Statistical analyses

Results of total and first-time ED hospitalizations were presented as rates, proportions, means and medians, by sex, age group, province/territory, discharge disposition, hospital length of stay and ED diagnosis. Age and sex-specific rates per 100,000 population were calculated, using Statistics Canada national population estimates (excl. QC), over the 13-year period (2010/11 to 2022/23). Age-standardized rates per 100,000 population were standardized to the 2011 Canadian population (excl. QC) by direct standardization. Annual trends were quantified using average annual percent change (AAPC). Age-standardized rates that have significantly changed over the study period, were identified by an AAPC that is significantly different from zero at the alpha = 0.05 level [28]. Linear regression was used to calculate the mean change in length of hospital stay and age at hospitalization during the study period.

SAS EG version 7.1 (SAS Institute Inc., Cary, NC, USA) was used to conduct all descriptive analyses. Joinpoint Regression Program version 5.0.2 (SEERStat, NCI, Bethesda, MD, USA) was used to conduct trend analyses. Cells with small counts between one and four as well as rates that would allow for calculation of small cells have been presented as a range, to reduce potential identification of individuals and comply with CIHI’s data sharing agreements.


Between 2010/11 to 2022/23, there were 18,740 total cases of ED hospitalizations among children and youth, of which, 12,159 (64.9%) patients had a first-time hospitalization for an ED. About half of the total (51.3%) and first-time (47.3%) ED hospitalization cases were diagnosed as AN. Females and males had similar distributions of ED diagnoses, however, males had a higher proportion of other EDs among both total (Male: 23.3% vs. Female: 8.7%) and first-time hospitalizations (Male: 25.5% vs. Female: 9.6%), compared to females (Additional file 1: Table A1).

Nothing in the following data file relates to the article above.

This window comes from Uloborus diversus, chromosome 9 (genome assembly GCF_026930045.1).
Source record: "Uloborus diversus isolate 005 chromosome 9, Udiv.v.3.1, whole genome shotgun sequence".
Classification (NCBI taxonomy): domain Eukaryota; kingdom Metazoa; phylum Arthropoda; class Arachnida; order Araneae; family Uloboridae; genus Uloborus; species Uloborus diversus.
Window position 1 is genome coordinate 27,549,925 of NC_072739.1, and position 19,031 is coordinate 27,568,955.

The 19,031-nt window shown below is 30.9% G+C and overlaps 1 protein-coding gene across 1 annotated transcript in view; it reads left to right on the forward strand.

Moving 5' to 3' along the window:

Table 1 Age and sex-specific rates, per 100,000 population, total and first-time cases of ED hospitalizations among children and youth (5 to 17 years), Canada (excl. QC), 2010/11 to 2022/23

Across all ED diagnoses, females had significantly higher rates of total (Female: 66.7/100,000 vs. Male: 5.9/100,000) and first-time (Female: 42.7/100,000 vs. Male: 4.4/100,000) ED hospitalizations compared to males (Table 1). Youth ages 11 to 17 years had significantly higher rates of ED hospitalizations compared to children ages 5 to 10 years.

The average age of total ED hospitalizations among children and youth was 14.7 (95% CI: 14.7, 14.7) years and among first-time ED hospitalizations was 14.6 (95% CI: 14.5, 14.6) years. Youth aged 15 and 16 years had the highest rates of first-time and total ED hospitalizations, respectively. (Fig. 2 a & b). Males had significantly earlier average ages (years) of total [Male: 14.0 (95% CI: 13.9, 14.1) vs. Female: 14.8 (95% CI: 14.8, 14.8)] and first-time [Male: 13.9 (95% CI: 13.8, 14.0) vs. Female: 14.6 (95% CI: 14.6, 14.6)] ED hospitalizations. During the study period, the average age of ED hospitalizations significantly decreased, for total cases (2010: 14.8 years vs. 2022: 14.5 years, p < 0.05) and first-time cases (2010: 14.7 years vs. 2022: 14.4 years, p < 0.05).